15 𐤉𐤄𐤅𐤔𐤏 was surprised to hear these words and, turning to those who followed him, said, “Nowhere in the land have I seen faith such as this. Believe me, many will come from East and West, thinking to sit among our forefathers in the Reign of the Ruaḥ, but many who are heirs to this Reign, having forfeited their heritage, will be found outside the gates, and there will be weeping and wailing.”
16 Then 𐤉𐤄𐤅𐤔𐤏 said to the centurion, “Go home, my friend. Because of your faith, I will not disappoint you.” Then 𐤉𐤄𐤅𐤔𐤏 gave the centurion a piece of metal, saying, “Place this beside the boy.” And from that time, the boy began to recover.
17 In the crowd which pressed around 𐤉𐤄𐤅𐤔𐤏 was a woman who had suffered from bleeding for twelve years, whom no one had been able to cure. Coming up behind 𐤉𐤄𐤅𐤔𐤏, she prayed silently to herself and touched him on the back. At once, the woman began to feel comfortable and relieved.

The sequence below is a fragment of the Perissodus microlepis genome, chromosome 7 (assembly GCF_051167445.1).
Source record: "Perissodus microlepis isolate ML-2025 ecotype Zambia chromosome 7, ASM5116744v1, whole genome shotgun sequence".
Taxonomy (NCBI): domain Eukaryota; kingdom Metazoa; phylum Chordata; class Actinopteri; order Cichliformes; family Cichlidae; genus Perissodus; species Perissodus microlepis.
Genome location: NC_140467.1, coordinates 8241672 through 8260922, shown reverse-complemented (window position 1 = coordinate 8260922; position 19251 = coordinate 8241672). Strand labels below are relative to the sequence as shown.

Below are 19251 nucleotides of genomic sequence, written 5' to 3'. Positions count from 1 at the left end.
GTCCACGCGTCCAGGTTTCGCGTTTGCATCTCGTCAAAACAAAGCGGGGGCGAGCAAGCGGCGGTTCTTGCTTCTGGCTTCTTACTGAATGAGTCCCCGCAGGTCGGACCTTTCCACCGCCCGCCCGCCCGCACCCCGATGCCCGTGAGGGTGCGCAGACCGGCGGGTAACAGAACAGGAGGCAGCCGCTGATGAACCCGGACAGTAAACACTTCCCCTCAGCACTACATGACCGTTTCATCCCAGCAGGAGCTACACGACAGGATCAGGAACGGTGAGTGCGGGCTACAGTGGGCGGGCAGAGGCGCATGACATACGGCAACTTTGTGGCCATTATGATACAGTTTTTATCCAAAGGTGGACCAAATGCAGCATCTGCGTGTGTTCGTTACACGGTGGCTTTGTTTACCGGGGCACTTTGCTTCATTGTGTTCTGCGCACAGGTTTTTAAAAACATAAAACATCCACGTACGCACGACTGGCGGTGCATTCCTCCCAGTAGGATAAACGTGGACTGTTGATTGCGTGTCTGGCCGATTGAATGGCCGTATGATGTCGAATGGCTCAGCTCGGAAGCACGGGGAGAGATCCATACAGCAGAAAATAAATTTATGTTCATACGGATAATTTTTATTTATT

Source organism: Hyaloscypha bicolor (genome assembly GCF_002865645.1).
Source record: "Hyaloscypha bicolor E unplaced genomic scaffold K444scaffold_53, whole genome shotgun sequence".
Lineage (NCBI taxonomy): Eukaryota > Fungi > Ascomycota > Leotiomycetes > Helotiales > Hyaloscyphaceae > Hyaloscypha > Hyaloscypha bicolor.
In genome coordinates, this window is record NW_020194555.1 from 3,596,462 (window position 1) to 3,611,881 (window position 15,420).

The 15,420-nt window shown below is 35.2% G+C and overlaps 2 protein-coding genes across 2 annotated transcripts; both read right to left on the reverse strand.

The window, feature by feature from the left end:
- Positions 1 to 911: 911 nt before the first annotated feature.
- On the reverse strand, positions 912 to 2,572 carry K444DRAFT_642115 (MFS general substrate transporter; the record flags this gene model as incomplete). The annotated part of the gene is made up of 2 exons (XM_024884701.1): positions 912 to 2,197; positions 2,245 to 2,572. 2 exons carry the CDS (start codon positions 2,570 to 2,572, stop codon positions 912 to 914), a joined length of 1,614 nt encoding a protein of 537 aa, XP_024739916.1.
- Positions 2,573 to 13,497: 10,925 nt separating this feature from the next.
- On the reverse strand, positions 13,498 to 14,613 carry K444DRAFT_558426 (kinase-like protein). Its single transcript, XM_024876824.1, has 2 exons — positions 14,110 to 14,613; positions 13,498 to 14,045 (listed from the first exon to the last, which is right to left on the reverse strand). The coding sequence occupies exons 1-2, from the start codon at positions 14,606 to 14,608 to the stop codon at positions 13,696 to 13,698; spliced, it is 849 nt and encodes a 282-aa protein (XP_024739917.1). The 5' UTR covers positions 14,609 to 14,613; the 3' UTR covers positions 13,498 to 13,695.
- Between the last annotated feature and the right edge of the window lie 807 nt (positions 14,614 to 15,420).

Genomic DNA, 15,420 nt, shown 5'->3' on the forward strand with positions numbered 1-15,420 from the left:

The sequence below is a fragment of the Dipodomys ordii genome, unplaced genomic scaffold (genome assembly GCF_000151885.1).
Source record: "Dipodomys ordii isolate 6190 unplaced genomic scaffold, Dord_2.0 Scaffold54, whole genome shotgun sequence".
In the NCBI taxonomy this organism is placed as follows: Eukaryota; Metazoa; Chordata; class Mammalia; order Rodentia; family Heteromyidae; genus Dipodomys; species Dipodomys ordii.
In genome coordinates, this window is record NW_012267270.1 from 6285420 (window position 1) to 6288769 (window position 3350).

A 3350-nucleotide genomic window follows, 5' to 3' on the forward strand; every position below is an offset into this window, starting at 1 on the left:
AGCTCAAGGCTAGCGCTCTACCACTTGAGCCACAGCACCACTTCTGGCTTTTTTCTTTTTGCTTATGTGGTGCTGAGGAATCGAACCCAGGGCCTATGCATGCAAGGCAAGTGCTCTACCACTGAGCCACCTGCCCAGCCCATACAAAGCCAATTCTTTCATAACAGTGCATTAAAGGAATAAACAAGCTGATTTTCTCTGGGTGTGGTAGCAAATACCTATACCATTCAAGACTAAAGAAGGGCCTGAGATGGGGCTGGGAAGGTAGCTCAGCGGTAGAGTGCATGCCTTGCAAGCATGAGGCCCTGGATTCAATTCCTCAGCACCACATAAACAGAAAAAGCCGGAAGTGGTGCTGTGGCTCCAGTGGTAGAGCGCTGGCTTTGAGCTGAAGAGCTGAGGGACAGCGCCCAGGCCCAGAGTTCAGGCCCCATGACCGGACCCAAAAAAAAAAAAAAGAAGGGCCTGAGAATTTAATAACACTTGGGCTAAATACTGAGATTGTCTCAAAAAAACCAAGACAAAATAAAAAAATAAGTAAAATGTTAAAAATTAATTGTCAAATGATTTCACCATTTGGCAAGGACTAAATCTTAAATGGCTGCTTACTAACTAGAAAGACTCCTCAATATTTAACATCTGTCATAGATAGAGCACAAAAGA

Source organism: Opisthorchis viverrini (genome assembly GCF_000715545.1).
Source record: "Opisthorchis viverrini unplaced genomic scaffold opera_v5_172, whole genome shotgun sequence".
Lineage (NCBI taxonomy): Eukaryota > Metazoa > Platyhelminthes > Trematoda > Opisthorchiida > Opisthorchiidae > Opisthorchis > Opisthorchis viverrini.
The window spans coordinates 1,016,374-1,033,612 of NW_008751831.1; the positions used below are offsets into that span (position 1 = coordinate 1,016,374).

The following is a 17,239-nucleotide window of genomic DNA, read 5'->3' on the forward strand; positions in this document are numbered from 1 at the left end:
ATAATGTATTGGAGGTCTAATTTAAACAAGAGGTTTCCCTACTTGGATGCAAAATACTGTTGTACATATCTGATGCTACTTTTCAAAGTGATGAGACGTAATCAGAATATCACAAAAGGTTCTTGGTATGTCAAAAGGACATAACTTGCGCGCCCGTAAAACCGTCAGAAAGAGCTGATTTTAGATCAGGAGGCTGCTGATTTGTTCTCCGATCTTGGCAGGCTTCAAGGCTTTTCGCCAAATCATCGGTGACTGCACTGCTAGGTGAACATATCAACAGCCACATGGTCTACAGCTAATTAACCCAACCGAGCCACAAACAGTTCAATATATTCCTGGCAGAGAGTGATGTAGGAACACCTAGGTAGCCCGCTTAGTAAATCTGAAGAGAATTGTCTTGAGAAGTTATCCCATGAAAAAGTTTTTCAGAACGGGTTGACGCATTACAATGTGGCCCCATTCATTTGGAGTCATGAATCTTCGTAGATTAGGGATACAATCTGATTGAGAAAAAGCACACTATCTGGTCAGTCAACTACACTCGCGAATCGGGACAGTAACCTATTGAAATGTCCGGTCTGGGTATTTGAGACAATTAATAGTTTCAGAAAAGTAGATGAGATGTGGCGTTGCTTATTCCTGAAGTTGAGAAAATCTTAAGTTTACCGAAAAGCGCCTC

18 But 𐤉𐤄𐤅𐤔𐤏 knew the healing power had been drawn from him in an unexpected outsurge. Turning to the disciples in the crowd, who stood guard, he asked who had touched him. Kĕpha, who was there, said, “How can we know? The crowd presses so close we can hardly control them.”
19 The woman, hearing this, and fearful for what she had done, came forward and fell on her knees before 𐤉𐤄𐤅𐤔𐤏, confessing her guilt. He raised her up gently, saying, “My daughter, it is not the power in me alone, but your faith has opened a door whereby it poured out to effect a cure. Be at peace in your heart, for the complaint will trouble you no more.”
20 After this, 𐤉𐤄𐤅𐤔𐤏 needed a rest, and while doing so a servant came bearing a message to the man whose daughter had been ill, telling him she had died. 𐤉𐤄𐤅𐤔𐤏, overhearing what was said, called the man to him and said, “Do not upset yourself; just trust me and wait awhile, and we will go together.”